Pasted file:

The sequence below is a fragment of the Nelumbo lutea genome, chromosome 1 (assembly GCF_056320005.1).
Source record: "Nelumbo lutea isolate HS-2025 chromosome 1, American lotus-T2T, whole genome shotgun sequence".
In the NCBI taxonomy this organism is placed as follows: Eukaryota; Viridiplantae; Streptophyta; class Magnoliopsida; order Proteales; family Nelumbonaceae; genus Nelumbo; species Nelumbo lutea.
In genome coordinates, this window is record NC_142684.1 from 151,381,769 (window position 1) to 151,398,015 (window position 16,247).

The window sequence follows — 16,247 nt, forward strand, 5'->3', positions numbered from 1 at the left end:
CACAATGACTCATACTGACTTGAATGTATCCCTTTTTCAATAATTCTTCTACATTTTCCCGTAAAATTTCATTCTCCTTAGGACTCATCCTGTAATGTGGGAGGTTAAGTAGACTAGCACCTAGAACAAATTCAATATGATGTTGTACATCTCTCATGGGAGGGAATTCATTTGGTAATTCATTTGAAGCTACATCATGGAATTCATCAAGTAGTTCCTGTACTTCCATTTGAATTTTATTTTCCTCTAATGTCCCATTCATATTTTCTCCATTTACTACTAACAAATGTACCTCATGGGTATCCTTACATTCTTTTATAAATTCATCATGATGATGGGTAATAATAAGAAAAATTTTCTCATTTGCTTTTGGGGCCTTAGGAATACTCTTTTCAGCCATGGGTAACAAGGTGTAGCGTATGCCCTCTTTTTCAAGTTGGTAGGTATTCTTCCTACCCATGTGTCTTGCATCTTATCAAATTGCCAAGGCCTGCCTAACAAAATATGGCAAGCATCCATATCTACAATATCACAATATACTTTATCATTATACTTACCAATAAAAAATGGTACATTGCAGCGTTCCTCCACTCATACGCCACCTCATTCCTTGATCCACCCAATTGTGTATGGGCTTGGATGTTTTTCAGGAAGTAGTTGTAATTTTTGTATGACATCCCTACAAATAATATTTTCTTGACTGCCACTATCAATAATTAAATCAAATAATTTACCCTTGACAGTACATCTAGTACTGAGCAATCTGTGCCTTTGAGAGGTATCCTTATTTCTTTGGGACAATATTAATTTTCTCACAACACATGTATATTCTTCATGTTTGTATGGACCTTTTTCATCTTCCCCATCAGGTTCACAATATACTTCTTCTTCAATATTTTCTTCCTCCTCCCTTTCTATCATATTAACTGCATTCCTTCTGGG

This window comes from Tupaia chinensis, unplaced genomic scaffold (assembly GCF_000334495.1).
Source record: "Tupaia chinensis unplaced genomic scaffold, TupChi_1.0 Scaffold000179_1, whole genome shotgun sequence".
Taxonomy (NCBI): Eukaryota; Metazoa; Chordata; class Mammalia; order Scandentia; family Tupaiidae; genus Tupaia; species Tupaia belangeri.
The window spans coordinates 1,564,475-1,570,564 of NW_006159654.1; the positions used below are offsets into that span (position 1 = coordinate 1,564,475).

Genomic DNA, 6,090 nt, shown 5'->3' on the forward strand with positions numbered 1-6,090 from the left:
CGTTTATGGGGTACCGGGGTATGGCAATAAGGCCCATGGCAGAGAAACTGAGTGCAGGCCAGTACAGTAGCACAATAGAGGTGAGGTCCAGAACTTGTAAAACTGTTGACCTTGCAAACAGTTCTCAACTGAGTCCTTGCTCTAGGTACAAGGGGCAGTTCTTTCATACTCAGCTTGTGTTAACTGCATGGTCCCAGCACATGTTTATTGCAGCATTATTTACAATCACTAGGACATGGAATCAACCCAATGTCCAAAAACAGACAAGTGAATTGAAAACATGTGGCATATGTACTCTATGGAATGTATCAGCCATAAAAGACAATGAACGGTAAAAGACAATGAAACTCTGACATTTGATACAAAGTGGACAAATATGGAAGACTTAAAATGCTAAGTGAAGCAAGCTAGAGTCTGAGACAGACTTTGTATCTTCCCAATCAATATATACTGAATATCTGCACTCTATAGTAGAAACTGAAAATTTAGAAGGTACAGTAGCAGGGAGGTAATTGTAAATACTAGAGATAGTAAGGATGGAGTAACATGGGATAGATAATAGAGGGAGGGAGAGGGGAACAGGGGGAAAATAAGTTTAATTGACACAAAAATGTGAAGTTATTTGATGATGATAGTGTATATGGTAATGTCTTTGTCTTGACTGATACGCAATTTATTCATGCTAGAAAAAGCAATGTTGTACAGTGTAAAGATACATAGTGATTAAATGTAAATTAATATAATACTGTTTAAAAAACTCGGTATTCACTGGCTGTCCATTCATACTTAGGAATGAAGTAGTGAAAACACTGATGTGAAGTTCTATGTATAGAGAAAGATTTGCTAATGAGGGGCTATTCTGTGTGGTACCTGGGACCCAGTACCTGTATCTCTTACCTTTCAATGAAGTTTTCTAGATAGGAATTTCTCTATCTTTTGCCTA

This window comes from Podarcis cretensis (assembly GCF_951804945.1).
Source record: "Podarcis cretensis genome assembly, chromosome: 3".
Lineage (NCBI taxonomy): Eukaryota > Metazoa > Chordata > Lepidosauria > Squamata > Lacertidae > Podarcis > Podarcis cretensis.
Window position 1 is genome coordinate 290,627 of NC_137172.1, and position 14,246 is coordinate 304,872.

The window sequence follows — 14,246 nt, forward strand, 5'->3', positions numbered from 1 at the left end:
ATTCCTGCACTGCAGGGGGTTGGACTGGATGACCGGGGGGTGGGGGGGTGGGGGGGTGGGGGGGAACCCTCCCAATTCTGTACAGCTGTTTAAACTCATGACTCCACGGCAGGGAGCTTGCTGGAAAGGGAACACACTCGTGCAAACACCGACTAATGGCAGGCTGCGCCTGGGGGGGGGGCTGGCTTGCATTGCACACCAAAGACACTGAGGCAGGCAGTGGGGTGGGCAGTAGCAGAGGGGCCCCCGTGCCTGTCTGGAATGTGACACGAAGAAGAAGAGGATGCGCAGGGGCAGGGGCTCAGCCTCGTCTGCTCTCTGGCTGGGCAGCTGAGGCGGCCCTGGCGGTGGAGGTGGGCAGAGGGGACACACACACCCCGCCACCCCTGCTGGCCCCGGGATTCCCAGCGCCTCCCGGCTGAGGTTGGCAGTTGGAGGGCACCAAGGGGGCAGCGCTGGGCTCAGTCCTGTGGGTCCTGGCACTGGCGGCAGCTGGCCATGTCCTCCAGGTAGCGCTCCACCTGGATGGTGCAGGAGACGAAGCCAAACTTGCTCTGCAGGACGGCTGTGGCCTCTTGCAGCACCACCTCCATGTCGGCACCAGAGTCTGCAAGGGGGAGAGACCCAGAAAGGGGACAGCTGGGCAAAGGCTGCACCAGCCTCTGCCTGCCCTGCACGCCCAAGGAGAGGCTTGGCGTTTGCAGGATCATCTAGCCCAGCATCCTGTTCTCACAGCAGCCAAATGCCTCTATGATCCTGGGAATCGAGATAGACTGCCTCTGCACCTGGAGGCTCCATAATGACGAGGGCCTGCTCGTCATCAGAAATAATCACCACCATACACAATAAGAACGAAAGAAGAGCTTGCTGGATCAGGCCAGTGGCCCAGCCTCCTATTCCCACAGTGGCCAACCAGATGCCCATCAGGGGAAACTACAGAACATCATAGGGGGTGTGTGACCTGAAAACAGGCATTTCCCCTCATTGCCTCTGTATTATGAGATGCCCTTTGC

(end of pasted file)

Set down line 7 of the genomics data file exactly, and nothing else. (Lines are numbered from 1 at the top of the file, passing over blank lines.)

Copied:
This window comes from Tupaia chinensis, unplaced genomic scaffold (assembly GCF_000334495.1).